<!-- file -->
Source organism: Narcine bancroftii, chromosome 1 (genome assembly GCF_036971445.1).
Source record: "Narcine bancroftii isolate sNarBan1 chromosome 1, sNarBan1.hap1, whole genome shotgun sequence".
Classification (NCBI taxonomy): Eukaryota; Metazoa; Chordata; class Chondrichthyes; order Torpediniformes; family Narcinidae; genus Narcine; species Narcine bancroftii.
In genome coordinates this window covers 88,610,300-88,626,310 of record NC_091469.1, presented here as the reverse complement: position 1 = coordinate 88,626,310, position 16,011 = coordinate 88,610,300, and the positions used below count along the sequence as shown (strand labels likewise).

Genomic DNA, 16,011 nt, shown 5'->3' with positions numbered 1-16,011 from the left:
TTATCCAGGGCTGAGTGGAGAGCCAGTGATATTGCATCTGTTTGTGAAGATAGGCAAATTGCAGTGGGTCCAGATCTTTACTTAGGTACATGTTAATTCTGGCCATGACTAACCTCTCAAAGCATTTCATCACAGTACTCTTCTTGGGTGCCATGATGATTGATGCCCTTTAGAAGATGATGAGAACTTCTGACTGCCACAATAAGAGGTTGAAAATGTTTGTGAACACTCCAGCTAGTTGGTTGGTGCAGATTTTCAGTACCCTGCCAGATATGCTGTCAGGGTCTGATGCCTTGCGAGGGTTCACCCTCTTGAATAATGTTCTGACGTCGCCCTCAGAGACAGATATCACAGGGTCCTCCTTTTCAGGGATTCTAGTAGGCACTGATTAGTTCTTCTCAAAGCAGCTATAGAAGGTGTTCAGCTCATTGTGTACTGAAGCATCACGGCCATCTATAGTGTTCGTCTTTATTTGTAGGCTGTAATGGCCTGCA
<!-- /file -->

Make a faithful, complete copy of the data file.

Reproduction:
Source organism: Narcine bancroftii, chromosome 1 (genome assembly GCF_036971445.1).
Source record: "Narcine bancroftii isolate sNarBan1 chromosome 1, sNarBan1.hap1, whole genome shotgun sequence".
Classification (NCBI taxonomy): Eukaryota; Metazoa; Chordata; class Chondrichthyes; order Torpediniformes; family Narcinidae; genus Narcine; species Narcine bancroftii.
In genome coordinates this window covers 88,610,300-88,626,310 of record NC_091469.1, presented here as the reverse complement: position 1 = coordinate 88,626,310, position 16,011 = coordinate 88,610,300, and the positions used below count along the sequence as shown (strand labels likewise).

Genomic DNA, 16,011 nt, shown 5'->3' with positions numbered 1-16,011 from the left:
TTATCCAGGGCTGAGTGGAGAGCCAGTGATATTGCATCTGTTTGTGAAGATAGGCAAATTGCAGTGGGTCCAGATCTTTACTTAGGTACATGTTAATTCTGGCCATGACTAACCTCTCAAAGCATTTCATCACAGTACTCTTCTTGGGTGCCATGATGATTGATGCCCTTTAGAAGATGATGAGAACTTCTGACTGCCACAATAAGAGGTTGAAAATGTTTGTGAACACTCCAGCTAGTTGGTTGGTGCAGATTTTCAGTACCCTGCCAGATATGCTGTCAGGGTCTGATGCCTTGCGAGGGTTCACCCTCTTGAATAATGTTCTGACGTCGCCCTCAGAGACAGATATCACAGGGTCCTCCTTTTCAGGGATTCTAGTAGGCACTGATTAGTTCTTCTCAAAGCAGCTATAGAAGGTGTTCAGCTCATTGTGTACTGAAGCATCACGGCCATCTATAGTGTTCGTCTTTATTTGTAGGCTGTAATGGCCTGCA